The foregoing description is included to illustrate the operation of the preferred embodiment and is not meant to limit the scope of the invention. The scope of the invention is to be limited only by the following claims. From the foregoing description, many variations will be apparent to those skilled in the art that would yet be encompassed by the spirit and scope of the invention.
|Cited Patent||Filing date||Publication date||Applicant||Title|
|US3651340 *||Jun 22, 1970||Mar 21, 1972||Hamilton Watch Co||Current limiting complementary symmetry mos inverters|
|US4209713 *||May 31, 1978||Jun 24, 1980||Tokyo Shibaura Electric Co., Ltd.||Semiconductor integrated circuit device in which difficulties caused by parasitic transistors are eliminated|
|US4329600 *||Oct 15, 1979||May 11, 1982||Rca Corporation||Overload protection circuit for output driver|
|US4477741 *||Mar 29, 1982||Oct 16, 1984||International Business Machines Corporation||Dynamic output impedance for 3-state drivers|
|US4553043 *||Mar 28, 1983||Nov 12, 1985||Codex Corporation||High speed drive circuit|
|US4638187 *||Oct 1, 1985||Jan 20, 1987||Vtc Incorporated||CMOS output buffer providing high drive current with minimum output signal distortion|
|US4647797 *||Aug 23, 1984||Mar 3, 1987||Ncr Corporation||Assist circuit for improving the rise time of an electronic signal|
|Citing Patent||Filing date||Publication date||Applicant||Title|
|US4825101 *||Feb 11, 1988||Apr 25, 1989||Advanced Micro Devices, Inc.||Full-level, fast CMOS output buffer|
|US4894561 *||Oct 13, 1988||Jan 16, 1990||Kabushiki Kaisha Toshiba||CMOS inverter having temperature and supply voltage variation compensation|
|US4975598 *||Dec 21, 1988||Dec 4, 1990||Intel Corporation||Temperature, voltage, and process compensated output driver|
|US5006807 *||Dec 27, 1988||Apr 9, 1991||Blum Steven M||Method for determining undershoot resistance of an electronic device|
|US5063308 *||Jan 11, 1990||Nov 5, 1991||Intel Corporation||Output driver with static and transient parts|
|US5073727 *||May 25, 1989||Dec 17, 1991||Harumi Shizu||Cmos inverter with noise reduction feedback means|
|US5136179 *||Aug 1, 1990||Aug 4, 1992||Teledyne Industries, Inc.||Logic level discriminator|
|US5140199 *||May 30, 1989||Aug 18, 1992||Samsung Electronics Co., Ltd.||Sense amplifier driver for memory device having reduced power dissipation|
|US5241221 *||Nov 16, 1992||Aug 31, 1993||North American Philips Corp., Signetics Div.||CMOS driver circuit having reduced switching noise|
|US5426376 *||Apr 23, 1993||Jun 20, 1995||Vlsi Technology, Inc.||Noise isolated I/O buffer that uses two separate power supplies|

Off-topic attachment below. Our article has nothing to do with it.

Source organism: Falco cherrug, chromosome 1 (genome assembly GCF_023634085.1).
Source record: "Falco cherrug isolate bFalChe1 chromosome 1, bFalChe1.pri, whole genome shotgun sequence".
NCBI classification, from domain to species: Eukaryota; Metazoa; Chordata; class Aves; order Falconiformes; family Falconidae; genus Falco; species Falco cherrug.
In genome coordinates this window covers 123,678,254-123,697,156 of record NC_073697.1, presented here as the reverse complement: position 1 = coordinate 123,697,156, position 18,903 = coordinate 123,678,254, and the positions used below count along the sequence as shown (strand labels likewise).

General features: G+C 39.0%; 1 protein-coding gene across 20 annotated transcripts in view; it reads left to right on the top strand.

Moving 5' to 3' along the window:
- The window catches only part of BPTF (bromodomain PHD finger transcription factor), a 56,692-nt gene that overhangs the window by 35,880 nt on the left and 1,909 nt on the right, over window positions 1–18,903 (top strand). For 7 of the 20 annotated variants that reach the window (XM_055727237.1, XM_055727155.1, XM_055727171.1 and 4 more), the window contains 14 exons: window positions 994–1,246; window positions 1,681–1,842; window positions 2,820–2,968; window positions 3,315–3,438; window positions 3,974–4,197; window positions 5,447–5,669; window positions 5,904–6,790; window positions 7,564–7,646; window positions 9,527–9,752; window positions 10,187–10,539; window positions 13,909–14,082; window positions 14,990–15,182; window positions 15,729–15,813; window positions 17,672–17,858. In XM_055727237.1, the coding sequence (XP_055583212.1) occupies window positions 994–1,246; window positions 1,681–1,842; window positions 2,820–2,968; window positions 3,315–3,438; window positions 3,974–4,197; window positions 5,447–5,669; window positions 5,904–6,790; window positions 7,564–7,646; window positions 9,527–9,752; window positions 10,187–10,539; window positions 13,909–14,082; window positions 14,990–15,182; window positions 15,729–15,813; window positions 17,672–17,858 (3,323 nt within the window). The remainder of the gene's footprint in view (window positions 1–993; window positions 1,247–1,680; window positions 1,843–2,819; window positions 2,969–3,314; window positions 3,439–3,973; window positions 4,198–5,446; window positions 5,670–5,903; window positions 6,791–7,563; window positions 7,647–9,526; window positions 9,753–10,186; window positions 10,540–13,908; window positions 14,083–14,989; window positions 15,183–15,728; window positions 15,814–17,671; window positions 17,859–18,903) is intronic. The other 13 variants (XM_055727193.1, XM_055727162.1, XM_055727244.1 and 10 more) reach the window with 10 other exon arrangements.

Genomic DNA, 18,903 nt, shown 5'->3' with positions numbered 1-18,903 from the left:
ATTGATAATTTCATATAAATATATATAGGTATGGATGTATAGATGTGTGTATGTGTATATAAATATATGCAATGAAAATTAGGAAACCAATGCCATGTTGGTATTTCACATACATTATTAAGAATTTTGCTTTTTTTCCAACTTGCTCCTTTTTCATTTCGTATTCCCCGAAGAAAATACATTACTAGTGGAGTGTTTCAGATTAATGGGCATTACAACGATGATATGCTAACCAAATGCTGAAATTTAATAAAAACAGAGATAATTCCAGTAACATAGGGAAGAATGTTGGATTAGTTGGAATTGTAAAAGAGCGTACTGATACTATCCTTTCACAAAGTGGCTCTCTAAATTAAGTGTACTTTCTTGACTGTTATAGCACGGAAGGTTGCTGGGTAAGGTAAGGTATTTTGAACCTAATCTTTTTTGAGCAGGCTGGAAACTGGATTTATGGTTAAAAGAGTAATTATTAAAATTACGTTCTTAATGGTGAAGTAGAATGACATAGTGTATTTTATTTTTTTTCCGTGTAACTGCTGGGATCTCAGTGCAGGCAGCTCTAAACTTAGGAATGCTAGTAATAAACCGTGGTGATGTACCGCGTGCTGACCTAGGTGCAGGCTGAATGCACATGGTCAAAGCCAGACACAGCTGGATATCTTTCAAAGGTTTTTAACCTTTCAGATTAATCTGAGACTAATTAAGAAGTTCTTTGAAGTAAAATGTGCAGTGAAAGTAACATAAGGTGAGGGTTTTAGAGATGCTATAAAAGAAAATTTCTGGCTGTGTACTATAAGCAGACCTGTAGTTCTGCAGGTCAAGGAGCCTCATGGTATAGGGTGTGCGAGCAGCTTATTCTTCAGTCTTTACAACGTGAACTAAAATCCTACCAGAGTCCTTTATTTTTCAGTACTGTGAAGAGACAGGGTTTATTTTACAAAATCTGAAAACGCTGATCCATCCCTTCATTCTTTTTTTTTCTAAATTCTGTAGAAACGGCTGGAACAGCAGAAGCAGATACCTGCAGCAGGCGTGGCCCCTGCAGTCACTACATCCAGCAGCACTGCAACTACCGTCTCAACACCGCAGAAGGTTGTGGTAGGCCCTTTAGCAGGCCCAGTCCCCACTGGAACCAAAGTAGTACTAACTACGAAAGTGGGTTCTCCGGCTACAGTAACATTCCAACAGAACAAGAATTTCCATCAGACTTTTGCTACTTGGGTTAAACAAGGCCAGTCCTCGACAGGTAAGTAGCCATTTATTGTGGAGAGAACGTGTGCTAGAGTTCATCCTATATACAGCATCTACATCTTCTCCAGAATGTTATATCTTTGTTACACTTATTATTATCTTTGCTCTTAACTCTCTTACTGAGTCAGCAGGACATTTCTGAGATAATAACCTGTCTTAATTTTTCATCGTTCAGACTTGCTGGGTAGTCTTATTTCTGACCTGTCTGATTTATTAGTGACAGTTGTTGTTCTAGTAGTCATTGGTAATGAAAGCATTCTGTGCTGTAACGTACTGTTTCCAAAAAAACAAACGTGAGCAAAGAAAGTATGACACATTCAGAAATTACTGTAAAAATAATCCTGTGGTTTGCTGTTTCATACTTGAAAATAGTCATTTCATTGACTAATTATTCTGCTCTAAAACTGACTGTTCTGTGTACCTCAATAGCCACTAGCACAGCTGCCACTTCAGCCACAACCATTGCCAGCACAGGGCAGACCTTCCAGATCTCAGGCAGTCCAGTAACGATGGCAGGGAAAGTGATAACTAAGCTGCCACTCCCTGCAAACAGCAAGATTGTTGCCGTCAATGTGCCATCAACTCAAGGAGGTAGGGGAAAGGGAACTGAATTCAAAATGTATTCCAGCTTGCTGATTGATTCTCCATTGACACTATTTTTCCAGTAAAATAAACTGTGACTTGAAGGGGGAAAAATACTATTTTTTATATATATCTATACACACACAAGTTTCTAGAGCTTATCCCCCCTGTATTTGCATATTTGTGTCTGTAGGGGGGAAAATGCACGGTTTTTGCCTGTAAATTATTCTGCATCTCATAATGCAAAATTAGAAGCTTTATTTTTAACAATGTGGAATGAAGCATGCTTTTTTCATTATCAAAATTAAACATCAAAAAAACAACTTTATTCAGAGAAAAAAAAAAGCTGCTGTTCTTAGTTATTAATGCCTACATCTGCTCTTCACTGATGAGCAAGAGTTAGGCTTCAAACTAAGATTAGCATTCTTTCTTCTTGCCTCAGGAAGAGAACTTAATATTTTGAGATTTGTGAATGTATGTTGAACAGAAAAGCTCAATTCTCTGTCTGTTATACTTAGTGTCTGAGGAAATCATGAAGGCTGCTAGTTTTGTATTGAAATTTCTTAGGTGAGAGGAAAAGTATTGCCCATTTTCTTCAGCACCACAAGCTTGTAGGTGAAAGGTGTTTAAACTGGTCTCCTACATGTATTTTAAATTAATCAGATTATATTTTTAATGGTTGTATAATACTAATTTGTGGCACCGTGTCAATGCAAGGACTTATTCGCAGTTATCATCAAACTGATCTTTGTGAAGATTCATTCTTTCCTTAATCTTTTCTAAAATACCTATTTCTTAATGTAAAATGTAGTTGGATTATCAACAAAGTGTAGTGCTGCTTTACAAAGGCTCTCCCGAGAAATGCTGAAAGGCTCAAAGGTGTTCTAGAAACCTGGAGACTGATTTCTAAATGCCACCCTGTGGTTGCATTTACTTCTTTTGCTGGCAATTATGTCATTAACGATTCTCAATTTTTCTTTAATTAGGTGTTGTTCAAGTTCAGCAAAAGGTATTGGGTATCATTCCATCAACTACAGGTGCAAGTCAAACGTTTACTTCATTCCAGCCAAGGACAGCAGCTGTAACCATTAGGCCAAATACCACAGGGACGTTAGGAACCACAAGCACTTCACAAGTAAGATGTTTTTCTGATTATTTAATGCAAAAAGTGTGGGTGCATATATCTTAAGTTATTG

|US5565806 *||Jun 20, 1994||Oct 15, 1996||Sgs-Thomson Microelectronics, S.R.L.||Input/output interface circuit for digital and/or analog signals|
|US5583460 *||Oct 28, 1994||Dec 10, 1996||Mitsubishi Denki Kabushiki Kaisha||Output driver circuit for restraining generation of noise and semiconductor memory device utilizing such circuit|
|US5602785 *||Dec 13, 1995||Feb 11, 1997||Micron Technology, Inc.||P-channel sense amplifier pull-up circuit with a timed pulse for use in DRAM memories having non-bootstrapped word lines|
|US6046624 *||Dec 10, 1997||Apr 4, 2000||Samsung Electronics, Co., Ltd.||Internal power supply generating circuit for a semiconductor memory device|
|US6285236 *||Jun 28, 2000||Sep 4, 2001||Agilent Technologies, Inc.||Integrated circuit assembly having output pads with application specific characteristics|
|US6304120 *||Aug 12, 1999||Oct 16, 2001||Mitsubishi Denki Kabushiki Kaisha||Buffer circuit operating with a small through current and potential detecting circuit using the same|
|US6351148 *||Feb 25, 2000||Feb 26, 2002||Samsung Electronics Co., Ltd.||Buffer|
|US6373295 *||Jun 21, 1999||Apr 16, 2002||Semiconductor Components Industries Llc||Rail-to-rail driver for use in a regulator, and method|
|US6433614 *||May 11, 2001||Aug 13, 2002||Volterra Semiconductor Corporation||MOSFET-based switch|
|US6703888||Dec 20, 2002||Mar 9, 2004||Volterra Semiconductor Corporation||Method of operating circuit with FET transistor pair|
|US7030673 *||Jul 19, 2002||Apr 18, 2006||Samsung Electronics Co., Ltd.||Phase splitter circuit|
|US7230470||Aug 29, 2005||Jun 12, 2007||Volterra Semiconductor Corporation||Power switch using a field-effect transistor (FET) pair|
|US7772901 *||Jan 8, 2009||Aug 10, 2010||Himax Technologies Limited||Slew rate control circuit|
|US20100171539 *||Jan 8, 2009||Jul 8, 2010||Yaw-Guang Chang||Slew rate control circuit|
|US20100244909 *||Mar 26, 2010||Sep 30, 2010||Fujitsu Microelectronics Limited||Low-speed driver circuit|
|US20140176227 *||Jul 9, 2013||Jun 26, 2014||Novatek Microelectronics Corp.||Data control circuit|
|EP0346876A1 *||Jun 14, 1989||Dec 20, 1989||Fujitsu Limited||Semiconductor integrated circuit having a CMOS inverter|
|EP0535873A1 *||Sep 25, 1992||Apr 7, 1993||National Semiconductor Corporation||Selectable edge rate cmos output buffer circuit|
|U.S. Classification||327/170, 327/108, 327/391, 326/121|
|International Classification||H03K5/1252, H03K19/003|
|Cooperative Classification||H03K19/00361, H03K5/1252|
|European Classification||H03K5/1252, H03K19/003J4|
|Nov 6, 1986||AS||Assignment|
Owner name: DIGITAL EQUIPMENT CORPORATION, MAYNARD, MA., A COR
Free format text: ASSIGNMENT OF ASSIGNORS INTEREST.;ASSIGNOR:MORGAN, DAVID K.;REEL/FRAME:004627/0208
Effective date: 19861002
|Oct 1, 1991||FPAY||Fee payment|
Year of fee payment: 4
|Dec 6, 1995||FPAY||Fee payment|
Year of fee payment: 8
|Nov 30, 1999||FPAY||Fee payment|
Year of fee payment: 12
|Jan 9, 2002||AS||Assignment|
Owner name: COMPAQ INFORMATION TECHNOLOGIES GROUP, L.P., TEXAS
Free format text: ASSIGNMENT OF ASSIGNORS INTEREST;ASSIGNORS:DIGITAL EQUIPMENT CORPORATION;COMPAQ COMPUTER CORPORATION;REEL/FRAME:012447/0903;SIGNING DATES FROM 19991209 TO 20010620
|Jan 21, 2004||AS||Assignment|
Owner name: HEWLETT-PACKARD DEVELOPMENT COMPANY, L.P., TEXAS
Free format text: CHANGE OF NAME;ASSIGNOR:COMPAQ INFORMATION TECHNOLOGIES GROUP, LP;REEL/FRAME:015000/0305
Effective date: 20021001